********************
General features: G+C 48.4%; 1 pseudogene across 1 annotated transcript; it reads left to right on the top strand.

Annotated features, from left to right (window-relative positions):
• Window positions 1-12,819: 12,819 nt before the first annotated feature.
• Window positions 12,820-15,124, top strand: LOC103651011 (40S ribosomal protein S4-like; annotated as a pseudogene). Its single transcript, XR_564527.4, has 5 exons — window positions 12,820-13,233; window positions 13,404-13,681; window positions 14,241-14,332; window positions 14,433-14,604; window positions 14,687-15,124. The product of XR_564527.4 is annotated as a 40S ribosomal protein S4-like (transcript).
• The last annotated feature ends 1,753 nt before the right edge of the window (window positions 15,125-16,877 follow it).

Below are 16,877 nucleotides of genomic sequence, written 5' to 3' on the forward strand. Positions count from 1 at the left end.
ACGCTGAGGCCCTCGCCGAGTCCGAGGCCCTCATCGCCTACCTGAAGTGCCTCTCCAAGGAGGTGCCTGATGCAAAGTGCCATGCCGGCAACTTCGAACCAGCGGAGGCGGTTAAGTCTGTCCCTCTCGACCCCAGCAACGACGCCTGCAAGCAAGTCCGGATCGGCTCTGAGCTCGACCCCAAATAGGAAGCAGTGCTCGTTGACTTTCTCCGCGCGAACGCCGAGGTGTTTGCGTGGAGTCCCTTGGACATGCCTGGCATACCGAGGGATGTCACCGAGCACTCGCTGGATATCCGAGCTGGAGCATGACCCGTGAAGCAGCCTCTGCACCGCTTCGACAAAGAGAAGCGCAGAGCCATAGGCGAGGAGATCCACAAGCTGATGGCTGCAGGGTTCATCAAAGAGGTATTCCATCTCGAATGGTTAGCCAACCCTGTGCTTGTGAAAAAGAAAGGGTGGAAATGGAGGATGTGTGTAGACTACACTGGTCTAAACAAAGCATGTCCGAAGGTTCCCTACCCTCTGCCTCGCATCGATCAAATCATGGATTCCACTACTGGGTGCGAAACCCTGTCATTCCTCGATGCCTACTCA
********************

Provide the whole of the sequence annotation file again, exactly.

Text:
General features: G+C 48.4%; 1 pseudogene across 1 annotated transcript; it reads left to right on the top strand.

Annotated features, from left to right (window-relative positions):
• Window positions 1-12,819: 12,819 nt before the first annotated feature.
• Window positions 12,820-15,124, top strand: LOC103651011 (40S ribosomal protein S4-like; annotated as a pseudogene). Its single transcript, XR_564527.4, has 5 exons — window positions 12,820-13,233; window positions 13,404-13,681; window positions 14,241-14,332; window positions 14,433-14,604; window positions 14,687-15,124. The product of XR_564527.4 is annotated as a 40S ribosomal protein S4-like (transcript).
• The last annotated feature ends 1,753 nt before the right edge of the window (window positions 15,125-16,877 follow it).

Below are 16,877 nucleotides of genomic sequence, written 5' to 3' on the forward strand. Positions count from 1 at the left end.
ACGCTGAGGCCCTCGCCGAGTCCGAGGCCCTCATCGCCTACCTGAAGTGCCTCTCCAAGGAGGTGCCTGATGCAAAGTGCCATGCCGGCAACTTCGAACCAGCGGAGGCGGTTAAGTCTGTCCCTCTCGACCCCAGCAACGACGCCTGCAAGCAAGTCCGGATCGGCTCTGAGCTCGACCCCAAATAGGAAGCAGTGCTCGTTGACTTTCTCCGCGCGAACGCCGAGGTGTTTGCGTGGAGTCCCTTGGACATGCCTGGCATACCGAGGGATGTCACCGAGCACTCGCTGGATATCCGAGCTGGAGCATGACCCGTGAAGCAGCCTCTGCACCGCTTCGACAAAGAGAAGCGCAGAGCCATAGGCGAGGAGATCCACAAGCTGATGGCTGCAGGGTTCATCAAAGAGGTATTCCATCTCGAATGGTTAGCCAACCCTGTGCTTGTGAAAAAGAAAGGGTGGAAATGGAGGATGTGTGTAGACTACACTGGTCTAAACAAAGCATGTCCGAAGGTTCCCTACCCTCTGCCTCGCATCGATCAAATCATGGATTCCACTACTGGGTGCGAAACCCTGTCATTCCTCGATGCCTACTCA